A lot has changed since 1915. Not only the way we live, but also the way we die. New data released by the Office for National Statistics shows the big changes in the most common causes of death in England and Wales from 1915 to 2015. Around 100 years ago, if you were going to die, the chances are it would have been some kind of infection that ended it all. Due to medical advances and immunisation virtually wiping out diseases such as polio, diphtheria and measles, this type of death has been overtaken by other causes.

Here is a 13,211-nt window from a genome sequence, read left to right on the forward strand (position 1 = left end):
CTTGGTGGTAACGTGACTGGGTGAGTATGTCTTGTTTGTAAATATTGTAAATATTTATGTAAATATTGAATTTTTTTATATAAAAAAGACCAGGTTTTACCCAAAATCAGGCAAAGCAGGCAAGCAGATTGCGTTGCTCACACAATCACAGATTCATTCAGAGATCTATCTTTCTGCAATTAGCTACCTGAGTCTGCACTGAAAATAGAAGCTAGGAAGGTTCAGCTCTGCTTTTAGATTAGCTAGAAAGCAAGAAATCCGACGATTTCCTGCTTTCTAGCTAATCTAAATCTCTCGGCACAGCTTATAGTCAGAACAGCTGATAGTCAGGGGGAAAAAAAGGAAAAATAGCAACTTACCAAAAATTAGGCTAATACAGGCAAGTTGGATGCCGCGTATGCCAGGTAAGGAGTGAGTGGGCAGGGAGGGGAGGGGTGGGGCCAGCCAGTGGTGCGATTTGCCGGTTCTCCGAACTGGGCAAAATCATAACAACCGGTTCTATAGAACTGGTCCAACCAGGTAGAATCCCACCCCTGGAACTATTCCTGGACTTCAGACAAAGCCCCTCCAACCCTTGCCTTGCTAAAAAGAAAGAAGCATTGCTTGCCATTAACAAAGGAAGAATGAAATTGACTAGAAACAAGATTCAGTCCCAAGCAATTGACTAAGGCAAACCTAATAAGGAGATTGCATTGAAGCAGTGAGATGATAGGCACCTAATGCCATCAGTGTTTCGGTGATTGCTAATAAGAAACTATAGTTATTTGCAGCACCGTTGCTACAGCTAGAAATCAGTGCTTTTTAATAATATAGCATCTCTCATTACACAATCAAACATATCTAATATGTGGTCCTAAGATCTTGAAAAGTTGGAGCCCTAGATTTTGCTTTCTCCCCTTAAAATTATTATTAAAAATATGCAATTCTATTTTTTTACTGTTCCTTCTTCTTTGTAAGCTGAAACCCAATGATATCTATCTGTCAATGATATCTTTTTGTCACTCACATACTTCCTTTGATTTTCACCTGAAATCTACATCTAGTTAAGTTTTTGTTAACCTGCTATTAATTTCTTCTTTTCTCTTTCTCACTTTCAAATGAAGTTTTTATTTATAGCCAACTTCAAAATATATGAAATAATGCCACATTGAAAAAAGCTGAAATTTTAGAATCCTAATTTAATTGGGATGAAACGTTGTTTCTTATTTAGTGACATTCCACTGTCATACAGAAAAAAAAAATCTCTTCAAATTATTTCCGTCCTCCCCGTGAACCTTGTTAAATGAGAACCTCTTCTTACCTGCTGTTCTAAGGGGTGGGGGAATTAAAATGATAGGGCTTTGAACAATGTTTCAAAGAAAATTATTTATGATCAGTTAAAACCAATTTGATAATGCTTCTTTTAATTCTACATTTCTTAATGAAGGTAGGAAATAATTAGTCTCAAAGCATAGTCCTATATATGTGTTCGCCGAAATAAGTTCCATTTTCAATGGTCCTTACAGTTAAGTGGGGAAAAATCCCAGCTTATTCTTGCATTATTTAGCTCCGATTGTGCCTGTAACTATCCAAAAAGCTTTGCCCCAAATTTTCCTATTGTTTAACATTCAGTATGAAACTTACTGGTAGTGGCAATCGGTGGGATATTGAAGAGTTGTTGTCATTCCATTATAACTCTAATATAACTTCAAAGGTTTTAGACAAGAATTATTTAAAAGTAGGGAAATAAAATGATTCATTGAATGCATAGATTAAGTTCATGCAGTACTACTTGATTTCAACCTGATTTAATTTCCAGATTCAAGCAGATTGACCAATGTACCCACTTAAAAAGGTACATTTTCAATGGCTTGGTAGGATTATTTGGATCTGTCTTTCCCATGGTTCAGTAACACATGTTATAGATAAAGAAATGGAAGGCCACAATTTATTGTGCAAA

In the modern day, a woman is most likely to be killed by some form of cancer, while for men, the outlook is a little more mixed. While cancer in males is of course still prevalent, between the ages of 15 and 44, the most common death is one caused by 'external' factors - such as drug misuse, self-harm or suicide.
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